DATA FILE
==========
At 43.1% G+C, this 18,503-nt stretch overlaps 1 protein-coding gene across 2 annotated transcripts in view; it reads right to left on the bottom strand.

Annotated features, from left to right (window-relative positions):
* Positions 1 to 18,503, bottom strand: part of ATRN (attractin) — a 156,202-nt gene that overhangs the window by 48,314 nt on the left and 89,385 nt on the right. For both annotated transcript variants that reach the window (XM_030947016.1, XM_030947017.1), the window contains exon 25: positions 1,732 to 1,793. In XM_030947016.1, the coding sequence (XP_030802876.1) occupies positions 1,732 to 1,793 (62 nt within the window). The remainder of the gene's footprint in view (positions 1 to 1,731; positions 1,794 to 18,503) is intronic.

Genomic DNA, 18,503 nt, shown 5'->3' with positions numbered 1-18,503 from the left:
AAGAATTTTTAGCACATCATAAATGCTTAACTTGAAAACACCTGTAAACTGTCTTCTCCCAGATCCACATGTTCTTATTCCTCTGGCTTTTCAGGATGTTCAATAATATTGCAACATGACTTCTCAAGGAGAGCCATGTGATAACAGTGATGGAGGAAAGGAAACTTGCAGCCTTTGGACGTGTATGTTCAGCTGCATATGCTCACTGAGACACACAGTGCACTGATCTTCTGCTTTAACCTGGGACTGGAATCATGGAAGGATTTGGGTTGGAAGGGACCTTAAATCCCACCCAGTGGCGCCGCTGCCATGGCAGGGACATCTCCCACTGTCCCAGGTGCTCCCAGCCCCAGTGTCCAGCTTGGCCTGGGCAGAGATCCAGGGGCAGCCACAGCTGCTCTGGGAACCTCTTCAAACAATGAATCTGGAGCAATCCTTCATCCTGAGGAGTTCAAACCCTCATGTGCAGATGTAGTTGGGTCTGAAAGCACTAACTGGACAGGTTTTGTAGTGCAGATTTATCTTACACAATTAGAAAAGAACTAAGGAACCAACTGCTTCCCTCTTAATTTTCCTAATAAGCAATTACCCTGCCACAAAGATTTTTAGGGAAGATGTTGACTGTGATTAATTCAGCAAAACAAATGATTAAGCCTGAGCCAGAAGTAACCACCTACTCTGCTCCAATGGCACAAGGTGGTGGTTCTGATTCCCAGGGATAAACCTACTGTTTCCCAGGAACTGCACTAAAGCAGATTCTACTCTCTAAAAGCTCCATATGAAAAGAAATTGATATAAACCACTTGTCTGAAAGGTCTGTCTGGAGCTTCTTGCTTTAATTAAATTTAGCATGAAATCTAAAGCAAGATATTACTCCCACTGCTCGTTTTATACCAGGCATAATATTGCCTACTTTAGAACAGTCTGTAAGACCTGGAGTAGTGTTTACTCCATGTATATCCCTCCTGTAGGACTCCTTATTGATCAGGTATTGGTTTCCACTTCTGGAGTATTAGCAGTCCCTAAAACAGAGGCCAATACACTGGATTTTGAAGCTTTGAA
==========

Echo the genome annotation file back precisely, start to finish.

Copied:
At 43.1% G+C, this 18,503-nt stretch overlaps 1 protein-coding gene across 2 annotated transcripts in view; it reads right to left on the bottom strand.

Annotated features, from left to right (window-relative positions):
* Positions 1 to 18,503, bottom strand: part of ATRN (attractin) — a 156,202-nt gene that overhangs the window by 48,314 nt on the left and 89,385 nt on the right. For both annotated transcript variants that reach the window (XM_030947016.1, XM_030947017.1), the window contains exon 25: positions 1,732 to 1,793. In XM_030947016.1, the coding sequence (XP_030802876.1) occupies positions 1,732 to 1,793 (62 nt within the window). The remainder of the gene's footprint in view (positions 1 to 1,731; positions 1,794 to 18,503) is intronic.

Genomic DNA, 18,503 nt, shown 5'->3' with positions numbered 1-18,503 from the left:
AAGAATTTTTAGCACATCATAAATGCTTAACTTGAAAACACCTGTAAACTGTCTTCTCCCAGATCCACATGTTCTTATTCCTCTGGCTTTTCAGGATGTTCAATAATATTGCAACATGACTTCTCAAGGAGAGCCATGTGATAACAGTGATGGAGGAAAGGAAACTTGCAGCCTTTGGACGTGTATGTTCAGCTGCATATGCTCACTGAGACACACAGTGCACTGATCTTCTGCTTTAACCTGGGACTGGAATCATGGAAGGATTTGGGTTGGAAGGGACCTTAAATCCCACCCAGTGGCGCCGCTGCCATGGCAGGGACATCTCCCACTGTCCCAGGTGCTCCCAGCCCCAGTGTCCAGCTTGGCCTGGGCAGAGATCCAGGGGCAGCCACAGCTGCTCTGGGAACCTCTTCAAACAATGAATCTGGAGCAATCCTTCATCCTGAGGAGTTCAAACCCTCATGTGCAGATGTAGTTGGGTCTGAAAGCACTAACTGGACAGGTTTTGTAGTGCAGATTTATCTTACACAATTAGAAAAGAACTAAGGAACCAACTGCTTCCCTCTTAATTTTCCTAATAAGCAATTACCCTGCCACAAAGATTTTTAGGGAAGATGTTGACTGTGATTAATTCAGCAAAACAAATGATTAAGCCTGAGCCAGAAGTAACCACCTACTCTGCTCCAATGGCACAAGGTGGTGGTTCTGATTCCCAGGGATAAACCTACTGTTTCCCAGGAACTGCACTAAAGCAGATTCTACTCTCTAAAAGCTCCATATGAAAAGAAATTGATATAAACCACTTGTCTGAAAGGTCTGTCTGGAGCTTCTTGCTTTAATTAAATTTAGCATGAAATCTAAAGCAAGATATTACTCCCACTGCTCGTTTTATACCAGGCATAATATTGCCTACTTTAGAACAGTCTGTAAGACCTGGAGTAGTGTTTACTCCATGTATATCCCTCCTGTAGGACTCCTTATTGATCAGGTATTGGTTTCCACTTCTGGAGTATTAGCAGTCCCTAAAACAGAGGCCAATACACTGGATTTTGAAGCTTTGAA